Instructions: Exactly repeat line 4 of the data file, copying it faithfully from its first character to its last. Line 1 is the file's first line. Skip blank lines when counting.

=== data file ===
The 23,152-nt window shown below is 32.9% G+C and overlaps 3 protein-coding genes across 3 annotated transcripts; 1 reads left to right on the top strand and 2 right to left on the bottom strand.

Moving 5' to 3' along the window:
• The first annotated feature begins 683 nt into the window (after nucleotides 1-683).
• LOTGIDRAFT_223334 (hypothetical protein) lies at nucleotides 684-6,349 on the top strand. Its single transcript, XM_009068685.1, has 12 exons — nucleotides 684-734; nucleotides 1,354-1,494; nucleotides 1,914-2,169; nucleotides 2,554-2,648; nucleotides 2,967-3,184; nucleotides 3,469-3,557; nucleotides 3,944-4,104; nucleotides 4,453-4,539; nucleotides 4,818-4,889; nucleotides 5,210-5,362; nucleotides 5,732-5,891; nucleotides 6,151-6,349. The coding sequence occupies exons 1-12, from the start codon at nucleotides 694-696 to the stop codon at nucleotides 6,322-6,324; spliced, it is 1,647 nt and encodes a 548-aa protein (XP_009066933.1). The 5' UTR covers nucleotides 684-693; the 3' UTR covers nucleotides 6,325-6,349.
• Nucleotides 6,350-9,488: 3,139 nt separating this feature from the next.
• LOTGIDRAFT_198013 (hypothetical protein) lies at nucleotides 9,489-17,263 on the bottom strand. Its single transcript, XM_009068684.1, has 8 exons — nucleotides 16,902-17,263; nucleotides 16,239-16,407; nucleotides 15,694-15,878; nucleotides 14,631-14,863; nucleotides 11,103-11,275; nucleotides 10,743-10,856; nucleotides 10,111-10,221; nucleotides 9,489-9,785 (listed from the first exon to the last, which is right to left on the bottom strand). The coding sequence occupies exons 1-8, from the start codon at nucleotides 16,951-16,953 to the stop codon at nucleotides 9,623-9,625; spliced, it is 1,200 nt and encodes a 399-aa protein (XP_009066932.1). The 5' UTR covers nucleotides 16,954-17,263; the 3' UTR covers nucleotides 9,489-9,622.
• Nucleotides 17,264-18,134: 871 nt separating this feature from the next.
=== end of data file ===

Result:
• LOTGIDRAFT_223334 (hypothetical protein) lies at nucleotides 684-6,349 on the top strand. Its single transcript, XM_009068685.1, has 12 exons — nucleotides 684-734; nucleotides 1,354-1,494; nucleotides 1,914-2,169; nucleotides 2,554-2,648; nucleotides 2,967-3,184; nucleotides 3,469-3,557; nucleotides 3,944-4,104; nucleotides 4,453-4,539; nucleotides 4,818-4,889; nucleotides 5,210-5,362; nucleotides 5,732-5,891; nucleotides 6,151-6,349. The coding sequence occupies exons 1-12, from the start codon at nucleotides 694-696 to the stop codon at nucleotides 6,322-6,324; spliced, it is 1,647 nt and encodes a 548-aa protein (XP_009066933.1). The 5' UTR covers nucleotides 684-693; the 3' UTR covers nucleotides 6,325-6,349.